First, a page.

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Joint Venture Program

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BUSINESS
February 9, 2005 | From Dow Jones/Associated Press
Irish drug maker Elan Corp. said it agreed to pay $15 million to settle Securities and Exchange Commission charges it misled investors about revenue from a joint venture program. The Dublin-based company settled without admitting to or denying the SEC's allegations, contained in a lawsuit filed Tuesday in U.S. District Court for the District of Columbia. The $15-million penalty is intended to be distributed to investors harmed by the company's alleged wrongdoing.
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BUSINESS
February 9, 2005 | From Dow Jones/Associated Press
Irish drug maker Elan Corp. said it agreed to pay $15 million to settle Securities and Exchange Commission charges it misled investors about revenue from a joint venture program. The Dublin-based company settled without admitting to or denying the SEC's allegations, contained in a lawsuit filed Tuesday in U.S. District Court for the District of Columbia. The $15-million penalty is intended to be distributed to investors harmed by the company's alleged wrongdoing.
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NEWS
January 16, 1992 | WILLIAM KISSEL, SPECIAL TO THE TIMES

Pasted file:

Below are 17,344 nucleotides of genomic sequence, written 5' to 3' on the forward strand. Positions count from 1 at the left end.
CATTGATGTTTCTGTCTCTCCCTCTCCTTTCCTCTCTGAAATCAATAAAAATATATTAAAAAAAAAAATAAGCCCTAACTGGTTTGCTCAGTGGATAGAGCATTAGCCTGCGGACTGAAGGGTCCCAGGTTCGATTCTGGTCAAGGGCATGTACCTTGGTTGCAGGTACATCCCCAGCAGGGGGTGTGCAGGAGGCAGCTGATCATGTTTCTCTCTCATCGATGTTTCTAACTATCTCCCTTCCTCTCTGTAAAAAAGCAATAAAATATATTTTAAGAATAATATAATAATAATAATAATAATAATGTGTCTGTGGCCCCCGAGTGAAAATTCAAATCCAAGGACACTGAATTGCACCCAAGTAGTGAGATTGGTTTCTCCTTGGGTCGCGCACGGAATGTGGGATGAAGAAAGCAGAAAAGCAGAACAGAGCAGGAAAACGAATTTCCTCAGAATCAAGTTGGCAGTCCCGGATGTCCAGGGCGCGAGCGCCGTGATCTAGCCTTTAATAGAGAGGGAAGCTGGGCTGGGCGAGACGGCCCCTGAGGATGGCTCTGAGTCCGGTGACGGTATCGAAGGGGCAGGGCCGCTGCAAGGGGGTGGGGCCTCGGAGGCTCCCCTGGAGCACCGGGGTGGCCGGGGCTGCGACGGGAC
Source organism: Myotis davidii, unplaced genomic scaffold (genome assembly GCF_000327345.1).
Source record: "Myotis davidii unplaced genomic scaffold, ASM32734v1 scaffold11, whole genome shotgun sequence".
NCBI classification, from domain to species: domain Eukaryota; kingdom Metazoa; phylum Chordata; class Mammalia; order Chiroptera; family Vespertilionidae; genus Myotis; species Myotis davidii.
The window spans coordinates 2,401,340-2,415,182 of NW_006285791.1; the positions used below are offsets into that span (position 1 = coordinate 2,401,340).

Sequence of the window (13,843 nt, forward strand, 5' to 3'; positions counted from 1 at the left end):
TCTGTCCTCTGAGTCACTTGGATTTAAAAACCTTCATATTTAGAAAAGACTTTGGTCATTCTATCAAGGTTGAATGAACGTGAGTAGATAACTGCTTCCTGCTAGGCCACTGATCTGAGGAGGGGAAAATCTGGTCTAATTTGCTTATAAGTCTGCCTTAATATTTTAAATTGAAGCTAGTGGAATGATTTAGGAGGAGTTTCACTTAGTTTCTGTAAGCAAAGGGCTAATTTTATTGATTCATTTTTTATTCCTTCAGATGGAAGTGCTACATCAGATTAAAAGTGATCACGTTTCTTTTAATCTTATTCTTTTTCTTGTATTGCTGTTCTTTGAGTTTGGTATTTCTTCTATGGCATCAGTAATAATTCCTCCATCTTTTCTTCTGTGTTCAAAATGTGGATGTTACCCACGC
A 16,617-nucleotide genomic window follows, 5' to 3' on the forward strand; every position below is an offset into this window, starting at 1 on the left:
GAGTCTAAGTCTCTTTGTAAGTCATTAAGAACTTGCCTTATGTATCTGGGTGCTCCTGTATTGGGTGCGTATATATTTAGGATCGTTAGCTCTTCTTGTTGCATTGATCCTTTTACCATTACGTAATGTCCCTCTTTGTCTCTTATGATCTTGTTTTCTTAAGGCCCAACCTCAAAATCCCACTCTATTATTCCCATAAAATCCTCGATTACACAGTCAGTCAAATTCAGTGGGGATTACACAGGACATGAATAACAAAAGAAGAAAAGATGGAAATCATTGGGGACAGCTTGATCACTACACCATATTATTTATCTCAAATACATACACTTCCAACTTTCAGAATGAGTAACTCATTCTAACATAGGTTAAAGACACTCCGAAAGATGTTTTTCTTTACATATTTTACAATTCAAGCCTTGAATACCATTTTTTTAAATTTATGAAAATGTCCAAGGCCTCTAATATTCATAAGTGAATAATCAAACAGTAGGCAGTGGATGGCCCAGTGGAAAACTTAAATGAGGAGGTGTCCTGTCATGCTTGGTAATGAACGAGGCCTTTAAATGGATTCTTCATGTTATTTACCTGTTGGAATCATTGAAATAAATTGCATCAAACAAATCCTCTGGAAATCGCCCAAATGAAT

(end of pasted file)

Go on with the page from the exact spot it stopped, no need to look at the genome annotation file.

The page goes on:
The California Department of Corrections began planning its own prison labor program, called Joint Venture, immediately after approval of Proposition 139 in November, 1991. Many of the procedures of Redwood Outdoors--an independent Washington contractor that hires inmates behind prison walls--will eventually be used in California as well.
BUSINESS
November 29, 1992 | JONATHAN WEBER, TIMES STAFF WRITER
In a darkened conference room here one recent afternoon, more than 80 Silicon Valley business executives and politicians sat pushing buttons on hand-held electronic terminals, registering their opinions on an array of proposals for improving the region's economy. What did they think was the best way to assure a skilled work force? How might the regulatory process be made less burdensome? What should be done to promote new business formation?
BUSINESS
November 29, 1992 | JONATHAN WEBER, TIMES STAFF WRITER
In a darkened conference room here one recent afternoon, more than 80 Silicon Valley business executives and politicians sat pushing buttons on hand-held electronic terminals, registering their opinions on an array of proposals for improving the region's economy. What did they think was the best way to assure a skilled work force? How might the regulatory process be made less burdensome? What should be done to promote new business formation?
CALIFORNIA | LOCAL
August 11, 1987
David Dobos, a Rancho Santiago College instructor and administrator for the last 14 years, has been appointed the community college's new dean of student and community services. A resident of Irvine, Dobos has served as assistant dean for physical education and athletics since 1982. He has been a sociology and psychology instructor at Rancho Santiago and taught sociology at Coastline Community College and at San Diego State University.
BUSINESS
July 23, 1999 | MARC BALLON, TIMES STAFF WRITER